The system attempts to identify fatigue and tiredness in the driver’s behavioural patterns.
Nissan marked Drowsy Driving Awareness day in style by announcing its new Driver Attention Alert. The new warning system is aimed at alerting sleepy drivers to take a break on long journeys.
The smart feature analyses the driver’s steering behaviour in a matter of minutes. Then, it attempts to identify fatigue and tiredness in the driver’s behavioural patterns.
On detection of drowsiness, a chime sounds and a picture of a coffee cup captioned ‘take a break’ are displayed to alert the driver.
All of this is accomplished with highly-advanced technology in a James Bond-style steering angle sensors, but of course!
Nissan is confident their technology will be accurate in identifying genuine cases of fatigue and ‘inattention’, and not become a nuisance gizmo.
The Japanese car maker said: “The system includes logic to help address false detection, road curvatures, lane changes, braking and even poor road conditions.
“The system automatically resets when the engine is turned off. It can also be turned off by the driver if desired.”
DDA will be featured on two of their latest models – the 2015 Murano and 2016 Maxima. The Qashqai and other Nissan models will follow.
DESIblitz wants to take Nissan’s feature a step further (and safer) and explores how this type of technology can be customised for Desi drivers:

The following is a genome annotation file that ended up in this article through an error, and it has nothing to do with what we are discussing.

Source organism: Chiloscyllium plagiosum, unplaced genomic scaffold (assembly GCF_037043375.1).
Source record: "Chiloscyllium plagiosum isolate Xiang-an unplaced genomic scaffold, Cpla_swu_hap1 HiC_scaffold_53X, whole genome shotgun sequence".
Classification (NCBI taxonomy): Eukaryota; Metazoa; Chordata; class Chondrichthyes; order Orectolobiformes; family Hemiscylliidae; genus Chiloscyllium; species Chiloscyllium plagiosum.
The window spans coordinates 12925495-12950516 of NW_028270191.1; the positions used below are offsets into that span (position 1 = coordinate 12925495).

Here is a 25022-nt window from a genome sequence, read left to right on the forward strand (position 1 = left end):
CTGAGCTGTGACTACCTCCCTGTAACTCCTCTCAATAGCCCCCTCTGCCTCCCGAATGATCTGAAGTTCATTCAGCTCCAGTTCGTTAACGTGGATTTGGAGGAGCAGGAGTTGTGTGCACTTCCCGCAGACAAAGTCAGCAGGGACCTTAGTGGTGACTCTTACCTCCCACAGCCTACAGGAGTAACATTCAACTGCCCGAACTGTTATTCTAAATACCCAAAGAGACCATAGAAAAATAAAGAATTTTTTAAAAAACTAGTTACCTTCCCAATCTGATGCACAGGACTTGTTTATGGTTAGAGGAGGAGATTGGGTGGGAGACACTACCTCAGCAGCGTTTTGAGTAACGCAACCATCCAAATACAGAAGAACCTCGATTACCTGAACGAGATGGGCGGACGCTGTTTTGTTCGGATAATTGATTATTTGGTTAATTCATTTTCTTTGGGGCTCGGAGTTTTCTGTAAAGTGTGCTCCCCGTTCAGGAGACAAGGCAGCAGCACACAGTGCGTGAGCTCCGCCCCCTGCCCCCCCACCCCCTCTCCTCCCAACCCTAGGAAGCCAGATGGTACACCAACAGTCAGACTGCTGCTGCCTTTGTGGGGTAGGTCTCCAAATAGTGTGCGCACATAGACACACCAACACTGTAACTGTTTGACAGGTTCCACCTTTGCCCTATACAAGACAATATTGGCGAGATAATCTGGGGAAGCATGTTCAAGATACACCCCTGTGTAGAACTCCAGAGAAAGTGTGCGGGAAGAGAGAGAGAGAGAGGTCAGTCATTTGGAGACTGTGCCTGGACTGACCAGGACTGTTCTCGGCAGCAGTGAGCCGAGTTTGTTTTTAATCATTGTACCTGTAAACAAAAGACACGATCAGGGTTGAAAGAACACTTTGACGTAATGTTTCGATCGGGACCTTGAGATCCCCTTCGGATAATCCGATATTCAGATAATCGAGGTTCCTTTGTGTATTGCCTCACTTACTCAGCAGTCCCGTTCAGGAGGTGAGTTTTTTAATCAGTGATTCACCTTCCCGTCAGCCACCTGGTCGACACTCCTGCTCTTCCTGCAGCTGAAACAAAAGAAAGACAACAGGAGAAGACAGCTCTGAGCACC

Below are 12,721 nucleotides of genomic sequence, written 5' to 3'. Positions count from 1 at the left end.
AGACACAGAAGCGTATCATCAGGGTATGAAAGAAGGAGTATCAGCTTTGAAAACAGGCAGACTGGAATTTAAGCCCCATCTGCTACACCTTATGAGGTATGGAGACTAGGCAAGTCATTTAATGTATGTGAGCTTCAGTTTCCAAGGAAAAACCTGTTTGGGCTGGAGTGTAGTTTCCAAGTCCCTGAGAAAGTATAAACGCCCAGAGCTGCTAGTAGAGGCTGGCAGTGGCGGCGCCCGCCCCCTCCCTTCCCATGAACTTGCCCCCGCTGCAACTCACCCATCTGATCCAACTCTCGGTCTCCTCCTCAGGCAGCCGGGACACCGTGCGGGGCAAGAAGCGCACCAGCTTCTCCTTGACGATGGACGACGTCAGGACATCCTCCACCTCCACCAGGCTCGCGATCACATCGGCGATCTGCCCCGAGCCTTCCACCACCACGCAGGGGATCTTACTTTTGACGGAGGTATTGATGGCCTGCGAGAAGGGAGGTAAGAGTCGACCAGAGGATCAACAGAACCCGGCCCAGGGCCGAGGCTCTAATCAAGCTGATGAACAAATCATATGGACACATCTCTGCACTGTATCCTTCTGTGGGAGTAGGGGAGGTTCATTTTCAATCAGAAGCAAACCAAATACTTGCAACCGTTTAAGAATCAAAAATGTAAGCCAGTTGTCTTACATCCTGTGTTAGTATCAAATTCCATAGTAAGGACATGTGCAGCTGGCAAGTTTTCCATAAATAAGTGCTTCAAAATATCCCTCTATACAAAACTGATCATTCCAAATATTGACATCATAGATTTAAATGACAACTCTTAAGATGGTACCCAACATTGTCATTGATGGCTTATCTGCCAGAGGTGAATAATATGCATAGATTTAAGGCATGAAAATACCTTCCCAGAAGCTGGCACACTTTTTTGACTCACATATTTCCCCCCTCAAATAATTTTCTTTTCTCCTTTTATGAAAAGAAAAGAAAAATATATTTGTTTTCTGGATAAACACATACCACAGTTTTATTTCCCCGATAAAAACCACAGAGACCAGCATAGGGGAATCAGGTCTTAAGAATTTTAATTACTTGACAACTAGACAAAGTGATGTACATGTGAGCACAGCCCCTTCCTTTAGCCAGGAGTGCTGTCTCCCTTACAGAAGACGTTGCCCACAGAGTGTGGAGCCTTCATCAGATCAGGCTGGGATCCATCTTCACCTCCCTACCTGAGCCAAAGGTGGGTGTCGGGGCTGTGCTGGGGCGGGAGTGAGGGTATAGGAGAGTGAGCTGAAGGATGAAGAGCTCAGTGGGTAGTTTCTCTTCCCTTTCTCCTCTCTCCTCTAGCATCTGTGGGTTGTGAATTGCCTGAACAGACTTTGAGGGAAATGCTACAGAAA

- Replacing the chime sound with a slurp of chai?
- Changing the picture of coffee to the driver’s mother with a rolling pin in her hand?
- Playing ‘Mundian to Bach Ke’ upon drowsiness detection (assuming it’s not already playing)?
Putting the Desi twist aside, the question remains whether consumers will truly benefit from Nissan’s latest offering.
Mercedes Benz, Hyundai, Renault and Toyota all have their own forms of drowsiness alerts in a bid to outdo each other in the safety department.
So is Nissan’s warning system the real deal or simply taking consumers for a ride with pricey add-ons?
It is undeniable that technology can play a major part in combating sleep-related road accidents, as the UK government’s statistics paint a rather grim picture.
Out of all major UK road accidents, 20 per cent are sleep-related and 40 per cent of them involve commercial vehicles.
What’s more, men under the age of 30 are found to carry the highest risk of falling asleep at the wheel.
Its credibility will become apparent once in use on a daily basis by consumers. Nissan is also quick to point out the warning system does not replace the driver.
Nissan stated: “It is only a warning to inform the driver of a potential lack of driver attention or drowsiness. It does detect and provide an alert in every situation.”
Other Nissan safety features to look out for in the near future include:
- Forward Emergency Braking
- Traffic Sign Recognition
- Lane Departure Warning
- Moving object detection
- Around View Monitor with Park Assist
Drowsy alerts may become a popular accompaniment to turning up the volume on the radio or winding down the window. Time will tell if this is a life-saving, must-have safety feature or just another annoying marketing gimmick.
One thing for sure is with improving technology, the increase in the battle for safety features in the car market will provide consumers with more choices and ultimately save lives.